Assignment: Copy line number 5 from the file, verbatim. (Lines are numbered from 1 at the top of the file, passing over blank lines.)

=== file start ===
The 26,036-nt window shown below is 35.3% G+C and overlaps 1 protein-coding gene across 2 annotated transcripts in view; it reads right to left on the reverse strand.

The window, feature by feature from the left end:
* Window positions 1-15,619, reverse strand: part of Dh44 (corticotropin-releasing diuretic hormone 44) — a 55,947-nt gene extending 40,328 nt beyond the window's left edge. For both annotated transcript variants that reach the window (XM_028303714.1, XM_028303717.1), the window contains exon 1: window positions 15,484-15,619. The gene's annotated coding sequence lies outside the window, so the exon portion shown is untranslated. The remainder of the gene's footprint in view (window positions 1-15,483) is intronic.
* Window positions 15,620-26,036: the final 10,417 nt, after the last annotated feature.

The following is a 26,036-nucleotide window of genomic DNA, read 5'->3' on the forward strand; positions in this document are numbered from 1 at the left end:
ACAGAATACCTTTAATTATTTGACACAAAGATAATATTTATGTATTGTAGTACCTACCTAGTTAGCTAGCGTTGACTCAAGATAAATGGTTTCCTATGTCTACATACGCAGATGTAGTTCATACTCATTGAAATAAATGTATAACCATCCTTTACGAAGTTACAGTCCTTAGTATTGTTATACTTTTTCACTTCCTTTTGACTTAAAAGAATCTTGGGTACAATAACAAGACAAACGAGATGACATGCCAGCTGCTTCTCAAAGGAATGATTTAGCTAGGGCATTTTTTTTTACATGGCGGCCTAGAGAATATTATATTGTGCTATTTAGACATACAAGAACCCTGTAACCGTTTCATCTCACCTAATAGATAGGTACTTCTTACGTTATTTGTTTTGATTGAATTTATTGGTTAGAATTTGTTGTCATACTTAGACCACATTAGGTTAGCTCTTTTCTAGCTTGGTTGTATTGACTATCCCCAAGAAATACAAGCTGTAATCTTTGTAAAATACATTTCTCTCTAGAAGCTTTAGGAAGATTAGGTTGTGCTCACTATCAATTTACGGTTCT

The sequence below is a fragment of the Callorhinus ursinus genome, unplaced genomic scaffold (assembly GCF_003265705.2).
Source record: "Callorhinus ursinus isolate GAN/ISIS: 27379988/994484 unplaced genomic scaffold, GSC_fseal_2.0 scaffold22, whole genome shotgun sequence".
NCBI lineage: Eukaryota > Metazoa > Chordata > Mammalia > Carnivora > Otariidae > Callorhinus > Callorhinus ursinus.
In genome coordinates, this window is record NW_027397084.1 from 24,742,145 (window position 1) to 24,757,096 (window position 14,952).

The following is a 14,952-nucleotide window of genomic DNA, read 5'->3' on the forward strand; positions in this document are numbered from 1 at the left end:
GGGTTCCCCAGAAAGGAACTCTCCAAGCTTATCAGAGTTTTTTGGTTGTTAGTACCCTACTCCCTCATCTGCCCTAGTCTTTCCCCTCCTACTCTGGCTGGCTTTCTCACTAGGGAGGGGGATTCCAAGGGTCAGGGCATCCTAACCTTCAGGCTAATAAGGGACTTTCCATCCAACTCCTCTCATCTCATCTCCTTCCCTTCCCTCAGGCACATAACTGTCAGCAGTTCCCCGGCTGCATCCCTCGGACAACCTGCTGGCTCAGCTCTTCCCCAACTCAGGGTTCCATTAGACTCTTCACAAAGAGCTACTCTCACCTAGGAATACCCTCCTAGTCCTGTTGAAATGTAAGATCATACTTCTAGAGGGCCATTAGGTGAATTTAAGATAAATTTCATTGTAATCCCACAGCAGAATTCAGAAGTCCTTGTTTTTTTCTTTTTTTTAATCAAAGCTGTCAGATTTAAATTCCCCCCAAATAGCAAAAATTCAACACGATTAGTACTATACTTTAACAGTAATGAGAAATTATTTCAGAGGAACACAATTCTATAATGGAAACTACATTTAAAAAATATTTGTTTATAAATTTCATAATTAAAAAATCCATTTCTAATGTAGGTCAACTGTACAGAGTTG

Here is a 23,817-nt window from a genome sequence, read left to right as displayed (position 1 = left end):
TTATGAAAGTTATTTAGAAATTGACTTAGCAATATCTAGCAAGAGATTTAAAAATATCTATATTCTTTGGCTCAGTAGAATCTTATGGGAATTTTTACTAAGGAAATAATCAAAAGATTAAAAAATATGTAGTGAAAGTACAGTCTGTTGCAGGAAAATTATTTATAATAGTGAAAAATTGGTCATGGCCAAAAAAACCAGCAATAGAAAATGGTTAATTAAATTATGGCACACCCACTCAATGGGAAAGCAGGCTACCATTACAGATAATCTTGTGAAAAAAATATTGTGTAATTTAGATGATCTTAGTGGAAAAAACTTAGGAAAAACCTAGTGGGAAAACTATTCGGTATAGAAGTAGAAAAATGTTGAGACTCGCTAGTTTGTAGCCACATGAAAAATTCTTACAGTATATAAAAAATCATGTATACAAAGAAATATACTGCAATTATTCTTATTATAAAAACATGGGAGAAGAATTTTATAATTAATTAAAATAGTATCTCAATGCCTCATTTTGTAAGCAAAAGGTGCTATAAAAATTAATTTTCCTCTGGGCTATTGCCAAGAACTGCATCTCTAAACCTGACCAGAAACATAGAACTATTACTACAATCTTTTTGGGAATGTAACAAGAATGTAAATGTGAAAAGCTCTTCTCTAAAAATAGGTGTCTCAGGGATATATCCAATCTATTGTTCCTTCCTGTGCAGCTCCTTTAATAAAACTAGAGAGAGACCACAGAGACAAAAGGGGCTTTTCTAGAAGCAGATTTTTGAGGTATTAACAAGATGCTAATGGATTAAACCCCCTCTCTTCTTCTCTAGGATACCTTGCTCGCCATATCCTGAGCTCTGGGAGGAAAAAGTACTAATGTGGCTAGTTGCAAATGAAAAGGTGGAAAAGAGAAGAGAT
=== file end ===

The following is a 26,036-nucleotide window of genomic DNA, read 5'->3' on the forward strand; positions in this document are numbered from 1 at the left end: